So a few random things about my studio that some might consider tips or tricks.
What you're looking at here on the left is how power gets into my studio. It was like this when we moved in. There's a light switch which turns on power to the rest of the outlets immediately adjacent.
Odd thing to blog about I know. But I have it here because I need a space heater in my studio but space heaters are notoriously dangerous. And since I need to heat the studio for a while before I actually enter it, I get nervous that I'll leave it on, forget it's on, and have a burned down studio several days later. So I plugged it into this outlet. It only turns on when I actually have the light on. Because the light shines into my bedroom at night, no risk of me forgetting it's on!
Here is said space heater. It's up on a table because the power cord to reach the outlet that's on the ceiling is kinda short. I used those wire shelving things that everyone seems to use in college to build a little cage around it. Now I'm less likely to knock it over and I can put drying pots on the shelf above it to speed things up a little bit.
Ok, let's talk lids. I often throw them right side up. Use about twice as much clay as you want in the actual lid and then carve the big pad of clay off the center when you trim it. And I roll the rim over to make it thick and strong. I also tend to make my lids on the large side because it's very easy to shave them down once everything has dried but you certainly can't expand them if they are too small. And I guess that's the only advice I have about lids.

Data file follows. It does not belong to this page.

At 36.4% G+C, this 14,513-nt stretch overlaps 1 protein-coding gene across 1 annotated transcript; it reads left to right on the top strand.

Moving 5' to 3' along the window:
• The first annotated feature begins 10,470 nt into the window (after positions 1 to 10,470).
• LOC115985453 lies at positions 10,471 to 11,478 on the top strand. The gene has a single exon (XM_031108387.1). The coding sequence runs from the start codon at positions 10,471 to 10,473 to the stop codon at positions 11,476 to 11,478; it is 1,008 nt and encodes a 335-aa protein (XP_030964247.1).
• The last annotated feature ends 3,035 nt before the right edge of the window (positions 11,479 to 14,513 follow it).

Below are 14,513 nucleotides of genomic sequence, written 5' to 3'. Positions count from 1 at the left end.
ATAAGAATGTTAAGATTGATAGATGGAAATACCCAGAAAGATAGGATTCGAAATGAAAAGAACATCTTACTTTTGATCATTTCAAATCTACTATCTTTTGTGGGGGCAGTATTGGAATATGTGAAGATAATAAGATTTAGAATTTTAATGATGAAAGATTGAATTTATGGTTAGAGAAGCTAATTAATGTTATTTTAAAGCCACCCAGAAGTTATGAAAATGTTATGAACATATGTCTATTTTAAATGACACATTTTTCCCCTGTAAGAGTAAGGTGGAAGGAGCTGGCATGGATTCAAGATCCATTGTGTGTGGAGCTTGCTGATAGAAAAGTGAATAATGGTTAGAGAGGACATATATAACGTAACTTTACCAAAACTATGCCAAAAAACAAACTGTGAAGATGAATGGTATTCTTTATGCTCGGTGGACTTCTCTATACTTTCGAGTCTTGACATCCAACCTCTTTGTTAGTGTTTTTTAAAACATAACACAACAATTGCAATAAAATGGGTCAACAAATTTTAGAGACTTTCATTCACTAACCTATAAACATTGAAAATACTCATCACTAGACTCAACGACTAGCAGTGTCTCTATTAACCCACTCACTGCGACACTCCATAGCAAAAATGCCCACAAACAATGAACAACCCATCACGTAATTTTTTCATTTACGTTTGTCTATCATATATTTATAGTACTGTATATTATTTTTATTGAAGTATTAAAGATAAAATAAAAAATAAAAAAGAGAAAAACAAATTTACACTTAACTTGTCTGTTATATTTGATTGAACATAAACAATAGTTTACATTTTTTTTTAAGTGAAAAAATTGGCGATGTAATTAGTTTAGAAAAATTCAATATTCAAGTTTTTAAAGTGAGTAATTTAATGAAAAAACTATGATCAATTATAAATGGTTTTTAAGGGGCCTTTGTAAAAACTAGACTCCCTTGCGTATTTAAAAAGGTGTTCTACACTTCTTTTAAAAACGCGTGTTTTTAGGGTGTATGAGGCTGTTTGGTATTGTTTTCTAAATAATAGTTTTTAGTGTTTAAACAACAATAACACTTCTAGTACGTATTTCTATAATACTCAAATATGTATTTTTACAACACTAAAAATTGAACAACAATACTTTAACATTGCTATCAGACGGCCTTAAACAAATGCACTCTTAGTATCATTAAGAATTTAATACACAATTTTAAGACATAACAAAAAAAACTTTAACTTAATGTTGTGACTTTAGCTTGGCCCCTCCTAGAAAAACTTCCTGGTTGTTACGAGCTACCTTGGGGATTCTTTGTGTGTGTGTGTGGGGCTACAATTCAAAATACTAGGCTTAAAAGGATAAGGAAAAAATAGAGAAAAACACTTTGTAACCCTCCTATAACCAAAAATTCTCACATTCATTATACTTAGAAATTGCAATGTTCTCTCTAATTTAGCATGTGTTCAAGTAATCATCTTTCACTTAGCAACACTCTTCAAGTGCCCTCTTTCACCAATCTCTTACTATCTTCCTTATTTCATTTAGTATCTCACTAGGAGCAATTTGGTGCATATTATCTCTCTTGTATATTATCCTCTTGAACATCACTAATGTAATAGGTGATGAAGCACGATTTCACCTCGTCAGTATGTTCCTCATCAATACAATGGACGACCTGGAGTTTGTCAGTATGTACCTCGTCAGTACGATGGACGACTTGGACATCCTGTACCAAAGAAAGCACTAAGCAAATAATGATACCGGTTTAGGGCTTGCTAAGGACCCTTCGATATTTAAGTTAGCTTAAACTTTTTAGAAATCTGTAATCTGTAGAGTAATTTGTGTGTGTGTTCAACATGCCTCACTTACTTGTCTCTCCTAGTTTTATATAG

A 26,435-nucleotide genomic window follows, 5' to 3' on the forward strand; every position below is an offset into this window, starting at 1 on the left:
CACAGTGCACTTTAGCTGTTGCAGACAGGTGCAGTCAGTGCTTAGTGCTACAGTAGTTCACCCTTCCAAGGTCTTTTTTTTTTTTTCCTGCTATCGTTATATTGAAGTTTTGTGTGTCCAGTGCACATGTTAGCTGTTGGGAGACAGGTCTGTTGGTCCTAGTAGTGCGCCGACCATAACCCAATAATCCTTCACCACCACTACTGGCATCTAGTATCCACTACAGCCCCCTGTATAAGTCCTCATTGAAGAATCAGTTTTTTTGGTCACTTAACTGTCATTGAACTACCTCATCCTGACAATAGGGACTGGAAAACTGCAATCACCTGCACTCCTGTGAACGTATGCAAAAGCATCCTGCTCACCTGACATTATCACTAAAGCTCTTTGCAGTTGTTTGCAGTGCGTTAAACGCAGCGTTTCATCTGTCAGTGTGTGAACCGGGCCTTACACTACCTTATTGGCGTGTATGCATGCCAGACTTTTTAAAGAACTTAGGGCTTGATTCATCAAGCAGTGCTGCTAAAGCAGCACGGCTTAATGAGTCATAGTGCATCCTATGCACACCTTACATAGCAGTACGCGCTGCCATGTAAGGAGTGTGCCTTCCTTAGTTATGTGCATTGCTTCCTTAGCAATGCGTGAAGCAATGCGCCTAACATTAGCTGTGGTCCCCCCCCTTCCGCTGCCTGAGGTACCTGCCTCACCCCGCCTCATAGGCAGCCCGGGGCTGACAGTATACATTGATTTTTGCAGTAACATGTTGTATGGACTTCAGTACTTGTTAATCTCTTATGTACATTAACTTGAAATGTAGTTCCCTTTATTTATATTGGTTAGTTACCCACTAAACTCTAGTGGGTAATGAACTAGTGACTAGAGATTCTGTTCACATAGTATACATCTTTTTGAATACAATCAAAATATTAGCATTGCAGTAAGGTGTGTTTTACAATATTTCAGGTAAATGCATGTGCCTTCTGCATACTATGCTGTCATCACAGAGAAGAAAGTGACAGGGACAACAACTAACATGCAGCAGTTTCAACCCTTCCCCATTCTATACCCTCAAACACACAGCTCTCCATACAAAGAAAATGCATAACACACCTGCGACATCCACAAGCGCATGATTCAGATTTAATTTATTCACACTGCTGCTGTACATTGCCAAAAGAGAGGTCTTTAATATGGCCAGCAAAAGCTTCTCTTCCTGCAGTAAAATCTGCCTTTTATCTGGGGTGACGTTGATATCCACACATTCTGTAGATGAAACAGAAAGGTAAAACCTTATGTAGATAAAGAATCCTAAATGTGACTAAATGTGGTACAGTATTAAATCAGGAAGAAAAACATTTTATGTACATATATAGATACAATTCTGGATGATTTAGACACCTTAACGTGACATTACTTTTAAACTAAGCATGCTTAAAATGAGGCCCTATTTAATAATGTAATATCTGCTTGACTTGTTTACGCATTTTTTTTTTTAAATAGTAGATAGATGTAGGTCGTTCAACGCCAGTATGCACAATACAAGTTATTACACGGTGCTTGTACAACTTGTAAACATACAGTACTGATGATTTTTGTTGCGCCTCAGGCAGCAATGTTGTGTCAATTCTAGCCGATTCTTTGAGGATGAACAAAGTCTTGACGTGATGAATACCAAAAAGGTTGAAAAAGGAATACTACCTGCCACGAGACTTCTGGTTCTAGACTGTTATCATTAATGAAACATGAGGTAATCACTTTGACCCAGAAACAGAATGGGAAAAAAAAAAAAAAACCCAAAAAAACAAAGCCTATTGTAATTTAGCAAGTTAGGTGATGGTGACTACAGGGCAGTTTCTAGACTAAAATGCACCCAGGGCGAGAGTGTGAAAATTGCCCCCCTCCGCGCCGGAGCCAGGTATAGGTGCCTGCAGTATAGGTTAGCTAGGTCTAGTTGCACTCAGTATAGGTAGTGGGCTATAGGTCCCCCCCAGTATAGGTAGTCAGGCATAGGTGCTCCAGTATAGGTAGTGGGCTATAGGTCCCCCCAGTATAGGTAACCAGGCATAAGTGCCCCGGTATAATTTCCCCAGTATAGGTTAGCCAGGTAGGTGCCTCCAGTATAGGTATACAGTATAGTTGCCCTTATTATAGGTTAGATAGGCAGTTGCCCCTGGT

This is one of those nets used to strain paint. The top is held open with an embroidery ring. The ring is then set on top of two posts from my pegboard. What possible use could I have for this?
Reclaiming clay! I scoop all of my slurry and trimmings from the reclaim bucket into this bag. Of course it has a bucket underneath it to catch all the icky the oozes through it. Because I don't reclaim massive amounts of clay, and this bag will hold almost a full bucket, it's just the right size for me. And because it hangs in the air yet with a nice net around it, it dries evenly all the way around and nothing gets into it. The day after I put the slop in, I scrape the outside of the bag to get rid of the semi dried clay that is now attached the outside. This way when it dries enough, I just turn it upside down and peel the bag off and the bag is not actually embedded in the clay but rather sits around the clay.
I had a problem where all of my pots would get little clay crusties embedded into their feet. My whole pottery studio is coated in a layer of clay so there's pretty much no place to put finished pots where the crusties won't attack. So I bought some bisque tiles to set things on when they are finished. Haven't needed to clean them yet and the crusties have stayed away. Yay!
I hope this gives some of you ideas of how to solve the problems you run across. More silly ideas tomorrow!